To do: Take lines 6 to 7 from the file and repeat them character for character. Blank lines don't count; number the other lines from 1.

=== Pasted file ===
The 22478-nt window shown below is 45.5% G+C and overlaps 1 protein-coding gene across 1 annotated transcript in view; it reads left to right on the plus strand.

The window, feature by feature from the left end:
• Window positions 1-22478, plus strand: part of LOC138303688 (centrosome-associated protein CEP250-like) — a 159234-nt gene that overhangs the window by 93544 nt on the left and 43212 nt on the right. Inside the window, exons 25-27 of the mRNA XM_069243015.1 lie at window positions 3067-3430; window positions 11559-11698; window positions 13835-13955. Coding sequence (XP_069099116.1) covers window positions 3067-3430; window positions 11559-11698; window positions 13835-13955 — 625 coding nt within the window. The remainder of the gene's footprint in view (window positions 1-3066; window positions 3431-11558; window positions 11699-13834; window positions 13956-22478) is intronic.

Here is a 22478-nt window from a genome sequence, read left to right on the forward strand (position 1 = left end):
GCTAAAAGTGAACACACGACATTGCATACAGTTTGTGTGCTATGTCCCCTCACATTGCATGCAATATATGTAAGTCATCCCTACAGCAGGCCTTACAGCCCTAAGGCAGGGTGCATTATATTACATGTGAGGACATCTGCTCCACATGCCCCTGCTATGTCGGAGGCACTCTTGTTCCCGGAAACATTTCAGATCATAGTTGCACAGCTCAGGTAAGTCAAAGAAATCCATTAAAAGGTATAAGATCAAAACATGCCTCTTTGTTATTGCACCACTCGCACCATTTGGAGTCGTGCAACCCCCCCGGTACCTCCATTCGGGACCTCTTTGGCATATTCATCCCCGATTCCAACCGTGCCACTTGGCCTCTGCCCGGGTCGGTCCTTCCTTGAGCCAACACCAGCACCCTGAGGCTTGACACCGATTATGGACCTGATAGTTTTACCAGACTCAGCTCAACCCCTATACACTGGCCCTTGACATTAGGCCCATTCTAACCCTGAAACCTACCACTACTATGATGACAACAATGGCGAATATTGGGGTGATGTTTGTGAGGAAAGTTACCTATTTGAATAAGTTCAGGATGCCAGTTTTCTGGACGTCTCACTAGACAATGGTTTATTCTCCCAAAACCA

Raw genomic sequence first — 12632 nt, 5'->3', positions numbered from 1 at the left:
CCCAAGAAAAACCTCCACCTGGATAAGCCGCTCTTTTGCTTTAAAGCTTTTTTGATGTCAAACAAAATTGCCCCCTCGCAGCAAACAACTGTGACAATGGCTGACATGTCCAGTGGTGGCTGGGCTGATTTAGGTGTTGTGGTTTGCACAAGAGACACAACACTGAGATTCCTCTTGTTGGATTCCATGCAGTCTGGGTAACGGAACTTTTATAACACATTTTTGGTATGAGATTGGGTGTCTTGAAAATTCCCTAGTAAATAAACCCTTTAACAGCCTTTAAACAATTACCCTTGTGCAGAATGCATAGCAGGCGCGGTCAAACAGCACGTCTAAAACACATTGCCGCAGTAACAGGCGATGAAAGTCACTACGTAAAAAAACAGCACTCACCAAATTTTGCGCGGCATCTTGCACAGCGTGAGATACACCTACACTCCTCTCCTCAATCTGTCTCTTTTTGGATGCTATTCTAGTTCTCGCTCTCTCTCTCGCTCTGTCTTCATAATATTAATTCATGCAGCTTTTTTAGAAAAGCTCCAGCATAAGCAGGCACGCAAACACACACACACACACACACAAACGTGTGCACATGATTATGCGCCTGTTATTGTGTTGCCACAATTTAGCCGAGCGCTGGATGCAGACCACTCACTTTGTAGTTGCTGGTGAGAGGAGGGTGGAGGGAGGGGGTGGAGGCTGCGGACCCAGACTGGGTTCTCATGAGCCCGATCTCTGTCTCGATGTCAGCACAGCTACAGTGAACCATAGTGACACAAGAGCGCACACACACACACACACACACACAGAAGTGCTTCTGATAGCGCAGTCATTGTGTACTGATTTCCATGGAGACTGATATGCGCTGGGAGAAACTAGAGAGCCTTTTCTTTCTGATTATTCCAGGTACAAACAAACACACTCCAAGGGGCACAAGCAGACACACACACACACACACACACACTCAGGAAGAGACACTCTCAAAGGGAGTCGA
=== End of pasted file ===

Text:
Raw genomic sequence first — 12632 nt, 5'->3', positions numbered from 1 at the left:
CCCAAGAAAAACCTCCACCTGGATAAGCCGCTCTTTTGCTTTAAAGCTTTTTTGATGTCAAACAAAATTGCCCCCTCGCAGCAAACAACTGTGACAATGGCTGACATGTCCAGTGGTGGCTGGGCTGATTTAGGTGTTGTGGTTTGCACAAGAGACACAACACTGAGATTCCTCTTGTTGGATTCCATGCAGTCTGGGTAACGGAACTTTTATAACACATTTTTGGTATGAGATTGGGTGTCTTGAAAATTCCCTAGTAAATAAACCCTTTAACAGCCTTTAAACAATTACCCTTGTGCAGAATGCATAGCAGGCGCGGTCAAACAGCACGTCTAAAACACATTGCCGCAGTAACAGGCGATGAAAGTCACTACGTAAAAAAACAGCACTCACCAAATTTTGCGCGGCATCTTGCACAGCGTGAGATACACCTACACTCCTCTCCTCAATCTGTCTCTTTTTGGATGCTATTCTAGTTCTCGCTCTCTCTCTCGCTCTGTCTTCATAATATTAATTCATGCAGCTTTTTTAGAAAAGCTCCAGCATAAGCAGGCACGCAAACACACACACACACACACACAAACGTGTGCACATGATTATGCGCCTGTTATTGTGTTGCCACAATTTAGCCGAGCGCTGGATGCAGACCACTCACTTTGTAGTTGCTGGTGAGAGGAGGGTGGAGGGAGGGGGTGGAGGCTGCGGACCCAGACTGGGTTCTCATGAGCCCGATCTCTGTCTCGATGTCAGCACAGCTACAGTGAACCATAGTGACACAAGAGCGCACACACACACACACACACACACAGAAGTGCTTCTGATAGCGCAGTCATTGTGTACTGATTTCCATGGAGACTGATATGCGCTGGGAGAAACTAGAGAGCCTTTTCTTTCTGATTATTCCAGGTACAAACAAACACACTCCAAGGGGCACAAGCAGACACACACACACACACACACACACTCAGGAAGAGACACTCTCAAAGGGAGTCGA